Curcumin is a healing substance found in the spice turmeric.
Due to its medicinal properties, curcumin has been getting a lot of attention from the medical community. This awesome supplement reduces inflammation and may help treat cancer, although studies are still underway (1). Although the specific mechanisms of curcumin’s therapeutic effects are still unknown, studies in the field are very promising.
History of Turmeric:
Turmeric is a spice that originates in India. After centuries, food, religious rituals, and medicinal purposes all utilize this spice (3). If you have tried some of the most well-known Indian dishes like Tikka-masala or Curry then chances are you’ve tried turmeric. Turmeric has a unique bright-gold look to it, bringing color to the dinner table.
Turmeric has been used for thousands of years in the Indian system of holistic medicine known as Ayurveda. Ayurvedic principles of medicine still exist and operate today. Additionally, they are often incorporated into other systems of holistic healing including Functional Integrative Nutrition and systems biology. Ayurvedic medicine prescribes curcumin supplements for a variety of ailments including cough, impaired vision, and osteoarthritis.
Role in Inflammation:
Curcumin is a powerful antioxidant that displays anti-inflammatory properties, which helps explain many of its claimed benefits (1). In the case of cancer, for example, inflammation and angiogenesis are very closely related (2). Angiogenesis describes the vascularization of a body structure, that is, the formation of blood vessels for direct oxygen and nutrient delivery.
The vascularization of a cancerous tumor means that it will gain direct access to circulation. This allows for cancer to spread to other parts of the body. Furthermore, a vascularized tumor is much harder to remove with surgery as there is an increased chance of major bleeding.
Antioxidants in curcumin protect against free radicals, charged molecules reactive due to unpaired electron groups. Oxidation-reduction reactions in the body are electron-based. This means that these radicals can disturb otherwise healthy cell components like DNA and the cell membrane and cause oxidative damage. Antioxidants represent our body’s defense mechanism against free radical damage.
Curcumin has also been found to interfere with the blood components known as platelets, which play an important role in the inflammation cascade. Platelets are pockets of cytoplasm (the liquid inside of a cell) that secrete a variety of growth factors and cytokines (inflammation triggering molecules) for healing damaged tissue. By interfering with their function, curcumin is able to reduce the strength of the inflammatory response and discomforts that tag along with it.
Improvements in Mood and Memory:
A recent study by UCLA researchers has shed light on some of the other benefits of curcumin, which includes an improvement in mood and memory in relation to age-related memory loss. According to this research, the anti-inflammatory properties of curcumin could account for the lower incidence of Alzheimer’s disease in senior citizens in India (4). Not only that, but it may also account for the observed better cognitive performance of those senior citizens. The theory is that this phenomenon is explained by lower brain inflammation since brain inflammation is associated with both Alzheimer’s and Major Depressive Disorder (MDD) (4).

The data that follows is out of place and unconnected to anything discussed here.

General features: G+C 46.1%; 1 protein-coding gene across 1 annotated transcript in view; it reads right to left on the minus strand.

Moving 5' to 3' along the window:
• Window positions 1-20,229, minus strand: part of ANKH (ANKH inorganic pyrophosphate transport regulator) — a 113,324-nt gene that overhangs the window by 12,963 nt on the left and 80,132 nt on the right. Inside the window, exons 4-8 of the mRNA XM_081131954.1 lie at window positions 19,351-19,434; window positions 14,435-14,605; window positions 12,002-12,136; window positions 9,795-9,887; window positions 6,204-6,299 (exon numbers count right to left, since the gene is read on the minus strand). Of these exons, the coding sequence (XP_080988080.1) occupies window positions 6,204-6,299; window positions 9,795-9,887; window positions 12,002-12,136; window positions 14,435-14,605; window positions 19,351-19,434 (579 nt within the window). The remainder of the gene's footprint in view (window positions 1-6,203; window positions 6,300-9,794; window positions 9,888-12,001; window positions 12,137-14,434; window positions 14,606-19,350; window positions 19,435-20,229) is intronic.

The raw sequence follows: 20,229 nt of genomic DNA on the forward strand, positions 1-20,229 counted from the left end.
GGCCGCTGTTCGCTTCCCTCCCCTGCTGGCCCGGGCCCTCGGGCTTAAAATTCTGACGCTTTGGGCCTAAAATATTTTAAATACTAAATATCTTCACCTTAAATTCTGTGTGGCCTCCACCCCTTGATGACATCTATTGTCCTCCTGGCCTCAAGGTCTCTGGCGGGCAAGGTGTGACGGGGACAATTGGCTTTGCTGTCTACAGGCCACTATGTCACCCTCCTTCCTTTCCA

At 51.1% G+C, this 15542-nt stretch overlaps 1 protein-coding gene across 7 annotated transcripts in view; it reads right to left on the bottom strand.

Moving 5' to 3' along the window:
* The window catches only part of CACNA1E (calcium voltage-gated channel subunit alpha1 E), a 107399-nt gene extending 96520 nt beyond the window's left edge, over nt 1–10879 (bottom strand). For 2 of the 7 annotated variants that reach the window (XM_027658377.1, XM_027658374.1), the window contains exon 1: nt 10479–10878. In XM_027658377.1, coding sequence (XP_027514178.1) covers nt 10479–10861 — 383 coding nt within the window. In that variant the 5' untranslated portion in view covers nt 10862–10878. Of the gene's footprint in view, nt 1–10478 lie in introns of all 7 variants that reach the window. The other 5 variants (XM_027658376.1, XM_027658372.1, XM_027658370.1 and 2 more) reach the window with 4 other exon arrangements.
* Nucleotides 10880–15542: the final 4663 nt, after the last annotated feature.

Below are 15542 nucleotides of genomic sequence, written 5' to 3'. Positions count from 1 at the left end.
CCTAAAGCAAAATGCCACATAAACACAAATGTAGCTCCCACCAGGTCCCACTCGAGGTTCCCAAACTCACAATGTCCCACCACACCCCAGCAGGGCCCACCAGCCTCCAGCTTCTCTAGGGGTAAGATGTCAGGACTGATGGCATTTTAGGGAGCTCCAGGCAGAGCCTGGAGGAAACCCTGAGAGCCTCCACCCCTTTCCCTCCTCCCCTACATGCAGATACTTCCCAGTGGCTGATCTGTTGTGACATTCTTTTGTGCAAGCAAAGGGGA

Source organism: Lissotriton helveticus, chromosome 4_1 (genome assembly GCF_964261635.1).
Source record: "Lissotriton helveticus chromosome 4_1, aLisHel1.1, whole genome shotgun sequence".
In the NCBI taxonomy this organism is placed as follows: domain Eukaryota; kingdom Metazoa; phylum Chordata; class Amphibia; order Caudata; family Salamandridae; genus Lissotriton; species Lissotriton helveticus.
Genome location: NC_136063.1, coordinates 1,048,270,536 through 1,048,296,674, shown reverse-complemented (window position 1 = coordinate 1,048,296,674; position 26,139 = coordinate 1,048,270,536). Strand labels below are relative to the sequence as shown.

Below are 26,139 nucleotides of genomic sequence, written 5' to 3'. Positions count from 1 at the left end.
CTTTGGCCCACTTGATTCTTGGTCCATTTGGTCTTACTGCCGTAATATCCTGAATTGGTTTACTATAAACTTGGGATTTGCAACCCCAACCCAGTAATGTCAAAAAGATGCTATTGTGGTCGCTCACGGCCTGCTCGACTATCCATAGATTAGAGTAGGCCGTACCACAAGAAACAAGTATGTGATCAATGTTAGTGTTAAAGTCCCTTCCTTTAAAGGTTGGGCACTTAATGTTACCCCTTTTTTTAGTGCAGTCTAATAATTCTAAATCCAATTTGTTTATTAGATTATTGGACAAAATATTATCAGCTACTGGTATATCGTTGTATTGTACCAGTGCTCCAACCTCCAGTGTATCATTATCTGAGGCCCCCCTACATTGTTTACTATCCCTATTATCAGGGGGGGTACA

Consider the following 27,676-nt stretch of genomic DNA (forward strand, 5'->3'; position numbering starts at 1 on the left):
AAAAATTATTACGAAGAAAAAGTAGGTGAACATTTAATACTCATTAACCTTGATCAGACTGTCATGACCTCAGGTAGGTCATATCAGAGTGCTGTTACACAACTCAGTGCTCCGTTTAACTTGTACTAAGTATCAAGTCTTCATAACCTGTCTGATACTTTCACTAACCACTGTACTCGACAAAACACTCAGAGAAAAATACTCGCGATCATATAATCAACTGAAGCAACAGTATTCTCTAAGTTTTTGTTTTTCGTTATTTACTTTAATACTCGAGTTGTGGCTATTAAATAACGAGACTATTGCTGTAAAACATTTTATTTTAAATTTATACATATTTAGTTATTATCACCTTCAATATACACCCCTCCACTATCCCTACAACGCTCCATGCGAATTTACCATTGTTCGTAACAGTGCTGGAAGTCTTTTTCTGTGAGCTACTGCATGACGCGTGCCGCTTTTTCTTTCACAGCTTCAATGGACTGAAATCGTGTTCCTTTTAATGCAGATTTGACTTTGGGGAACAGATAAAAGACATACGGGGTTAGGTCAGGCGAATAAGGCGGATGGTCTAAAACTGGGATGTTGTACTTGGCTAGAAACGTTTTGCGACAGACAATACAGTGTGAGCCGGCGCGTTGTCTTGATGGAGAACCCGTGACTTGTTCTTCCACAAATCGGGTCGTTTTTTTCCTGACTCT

The study was a randomized, double-blind, placebo-controlled study. This means that some of the participants were given a curcumin supplement and some were given a placebo, that the group assignment was random, and that the scientist carrying out the experiment were not aware of which group was getting what. This prevents personal bias from staining the result of the experiment.
Study specifics aside, the result showed that the curcumin group had improvements dealing with both memory and attention. The placebo group did not display these improvements. Improvements in mood also occurred. The study then determines that curcumin supplementation greatly associates with increased cognitive performance. The researchers are now looking to continue their research with larger groups of participants.
While curcumin supplements show tremendous promise, consulting a physician or pharmacist before undertaking any supplementation is wise. These could interfere with other medications and/or aggravate pre-existing conditions one may have.
Nutrition at CORE!
If you’d like to add more flavor to your diet while still preserving healthiness, visit CORE to speak with our nutritionists! Tumeric is a perfect example of a healthy spice that enhances flavor, creates beautiful dishes, and provides health benefits. CORE can provide similar recommendations or more, tailored to your own goals.
Moynihan, Timothy J. “Curcumin: Can It Slow Cancer Growth?” Mayo Clinic, Mayo Foundation for Medical Education and Research, 8 Feb. 2017, www.mayoclinic.org/diseases-conditions/cancer/expert-answers/curcumin/faq-20057858.
Ono, Mayumi. “Molecular Links between Tumor Angiogenesis and Inflammation: Inflammatory Stimuli of Macrophages and Cancer Cells as Targets for Therapeutic Strategy.” Freshwater Biology, Wiley/Blackwell (10.1111), 14 Aug. 2008, onlinelibrary.wiley.com/doi/10.1111/j.1349-7006.2008.00853.x/abstract.
Prasad, S, et al. “Turmeric, the Golden Spice: From Traditional Medicine to Modern Medicine.” Advances in Pediatrics., U.S. National Library of Medicine, www.ncbi.nlm.nih.gov/pubmed/22593922.
Hopper, Leigh. “Curcumin Improves Memory and Mood, New UCLA Study Says.” UCLA Newsroom, University of California, Los Angeles, 22 Jan. 2018, newsroom.ucla.edu/releases/curcumin-improves-memory-and-mood-new-ucla-study-says.